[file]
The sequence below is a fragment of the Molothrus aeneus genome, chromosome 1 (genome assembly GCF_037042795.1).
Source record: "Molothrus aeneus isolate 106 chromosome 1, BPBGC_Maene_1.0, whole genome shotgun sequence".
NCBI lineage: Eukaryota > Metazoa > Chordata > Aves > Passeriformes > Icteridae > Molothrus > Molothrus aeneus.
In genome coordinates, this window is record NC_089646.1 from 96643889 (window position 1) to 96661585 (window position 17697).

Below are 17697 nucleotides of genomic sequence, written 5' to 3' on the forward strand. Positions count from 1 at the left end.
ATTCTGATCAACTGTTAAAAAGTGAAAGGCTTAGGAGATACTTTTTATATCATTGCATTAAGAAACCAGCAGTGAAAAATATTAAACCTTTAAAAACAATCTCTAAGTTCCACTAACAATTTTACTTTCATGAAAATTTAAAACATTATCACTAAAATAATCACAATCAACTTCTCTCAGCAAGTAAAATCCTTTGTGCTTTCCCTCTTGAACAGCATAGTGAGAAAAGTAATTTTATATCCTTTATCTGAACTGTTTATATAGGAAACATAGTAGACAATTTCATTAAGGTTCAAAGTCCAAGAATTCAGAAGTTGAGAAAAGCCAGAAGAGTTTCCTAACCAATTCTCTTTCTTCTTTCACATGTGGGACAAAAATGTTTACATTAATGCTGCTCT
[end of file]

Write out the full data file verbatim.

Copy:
The sequence below is a fragment of the Molothrus aeneus genome, chromosome 1 (genome assembly GCF_037042795.1).
Source record: "Molothrus aeneus isolate 106 chromosome 1, BPBGC_Maene_1.0, whole genome shotgun sequence".
NCBI lineage: Eukaryota > Metazoa > Chordata > Aves > Passeriformes > Icteridae > Molothrus > Molothrus aeneus.
In genome coordinates, this window is record NC_089646.1 from 96643889 (window position 1) to 96661585 (window position 17697).

Below are 17697 nucleotides of genomic sequence, written 5' to 3' on the forward strand. Positions count from 1 at the left end.
ATTCTGATCAACTGTTAAAAAGTGAAAGGCTTAGGAGATACTTTTTATATCATTGCATTAAGAAACCAGCAGTGAAAAATATTAAACCTTTAAAAACAATCTCTAAGTTCCACTAACAATTTTACTTTCATGAAAATTTAAAACATTATCACTAAAATAATCACAATCAACTTCTCTCAGCAAGTAAAATCCTTTGTGCTTTCCCTCTTGAACAGCATAGTGAGAAAAGTAATTTTATATCCTTTATCTGAACTGTTTATATAGGAAACATAGTAGACAATTTCATTAAGGTTCAAAGTCCAAGAATTCAGAAGTTGAGAAAAGCCAGAAGAGTTTCCTAACCAATTCTCTTTCTTCTTTCACATGTGGGACAAAAATGTTTACATTAATGCTGCTCT